Truck emissions set to tighten in 2007
With the considerable number of regulatory-inspired changes to 2007 trucks, local and state government fleet operators have a right to be concerned. By next year, emission level requirements for new diesel trucks are going to tighten substantially, raising sticker prices and operation costs. The restrictions are the second set of emission changes affecting trucks; the first went into effect in October 2002 and the last set will be enforced on Jan. 1, 2010.
Truck buyers will feel the financial ramifications of the 2007 regulations in several ways as sticker prices rise $5,000 to $6,000 per unit for medium-duty trucks and school buses, and between $7,000 and $10,000 for vocational and Class 8 highway trucks, according to Warrenville, Ill.-based International Truck & Bus Corp. Greensboro, N.C.-based Volvo Trucks North America will add about $7,500 per Class 8 product, while highway tractors from its sister company Allentown, Pa.-based Mack Trucks are going to cost $7,000 more.
Also on the way are higher diesel prices — between five to 13 cents more per gallon — for ultra low sulfur diesel (ULSD) fuel. ULSD is critical for new diesel engines because the high amounts of sulfur in regular diesel fuel (500 parts per million versus 15 in ULSD) can render the new engines’ particulate filters inoperable, says Scot Kress, Volvo’s vice president of sales and marketing.
However, Doug Weichman, fleet manager for Palm Beach County, Fla., is not anxious about the 2007 changes. Instead of rushing to buy 2006 models to avoid the cost increases, Weichman is preparing for 2007 and beyond, securing increases for his vehicle replacement budget, ensuring all 12 county refueling sites switch to ULSD fuel and lining up training resources for his staff.
Weichman says, in many ways, his current planning is no different than in years past — he just has more factors to consider. “We’re doing our budget right now for 2007, and we’re looking at buying 57 new trucks,” he says. “It’s going to cost us about $10,000 more per heavy truck and $5,000 more per medium unit, which translates into roughly $500,000 more for our acquisition budget. Our county’s overall budget is $4 billion a year, so $500,000 is just a small chunk of change within that figure.”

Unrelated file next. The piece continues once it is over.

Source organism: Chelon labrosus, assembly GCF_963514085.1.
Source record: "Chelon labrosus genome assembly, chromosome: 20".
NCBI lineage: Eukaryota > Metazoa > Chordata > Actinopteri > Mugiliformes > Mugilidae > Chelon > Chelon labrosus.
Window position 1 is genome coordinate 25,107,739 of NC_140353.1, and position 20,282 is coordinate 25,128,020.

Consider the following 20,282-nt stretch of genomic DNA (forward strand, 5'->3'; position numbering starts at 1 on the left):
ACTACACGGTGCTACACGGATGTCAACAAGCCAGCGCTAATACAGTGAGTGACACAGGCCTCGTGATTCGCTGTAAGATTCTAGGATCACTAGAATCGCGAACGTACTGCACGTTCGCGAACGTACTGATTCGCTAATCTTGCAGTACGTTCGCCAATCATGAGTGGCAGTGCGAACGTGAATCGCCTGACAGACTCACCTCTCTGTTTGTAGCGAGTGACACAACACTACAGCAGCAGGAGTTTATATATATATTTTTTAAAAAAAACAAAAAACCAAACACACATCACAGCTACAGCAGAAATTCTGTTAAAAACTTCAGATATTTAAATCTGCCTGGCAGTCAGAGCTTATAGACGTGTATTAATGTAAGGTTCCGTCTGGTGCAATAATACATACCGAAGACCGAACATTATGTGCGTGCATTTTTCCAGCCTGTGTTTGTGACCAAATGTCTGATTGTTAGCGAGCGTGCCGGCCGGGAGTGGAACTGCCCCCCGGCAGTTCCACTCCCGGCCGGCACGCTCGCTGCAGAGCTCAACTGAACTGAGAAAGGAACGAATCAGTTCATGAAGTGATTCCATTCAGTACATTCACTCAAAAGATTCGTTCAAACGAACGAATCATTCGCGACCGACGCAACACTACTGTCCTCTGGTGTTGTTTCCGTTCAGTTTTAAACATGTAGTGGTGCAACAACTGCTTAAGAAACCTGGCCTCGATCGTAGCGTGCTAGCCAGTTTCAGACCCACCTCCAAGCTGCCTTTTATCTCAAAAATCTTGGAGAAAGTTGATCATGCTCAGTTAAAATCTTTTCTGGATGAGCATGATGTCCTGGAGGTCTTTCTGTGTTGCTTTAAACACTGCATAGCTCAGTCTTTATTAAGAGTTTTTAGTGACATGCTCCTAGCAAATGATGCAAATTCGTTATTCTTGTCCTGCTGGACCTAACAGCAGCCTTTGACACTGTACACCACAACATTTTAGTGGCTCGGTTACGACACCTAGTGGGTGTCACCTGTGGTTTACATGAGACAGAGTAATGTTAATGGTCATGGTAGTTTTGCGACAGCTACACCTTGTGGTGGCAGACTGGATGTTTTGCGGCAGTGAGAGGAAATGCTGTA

To Weichman, the sticker price increase is less important than his equipment’s salvage value, so he replaces his trucks every seven years, despite the technology changes. “When you spread out an extra $10,000 over a seven-year life cycle, the cost increase per month isn’t that large,” he says. “On the back end, however, by staying on a seven-year replacement cycle, we’ve been able to recover up to 25 percent of its original value, a huge value when measured against the increase we’re paying on the front end.”
It may be too late for fleets to buy trucks before 2007. Paul Vikner, president and CEO of Mack, says there is insufficient manufacturing capacity for fleets to pre-buy all the trucks they would like. “It’s unlikely that the [manufacturers] are going to add plant capacity, and it’s even [less likely] that our suppliers will,” he said at the recent Technology & Council Meeting in Tampa. “Customers are going to face a tough call soon, as we expect by May of this year that order slots are going to be filled up for 2006. The decision they face is to either buy ’07 trucks or risk not having enough rolling stock to meet demand, and ’07 model pricing is going to play a large role in that decision.”
Sean Kilcarr is senior editor at Fleet Owner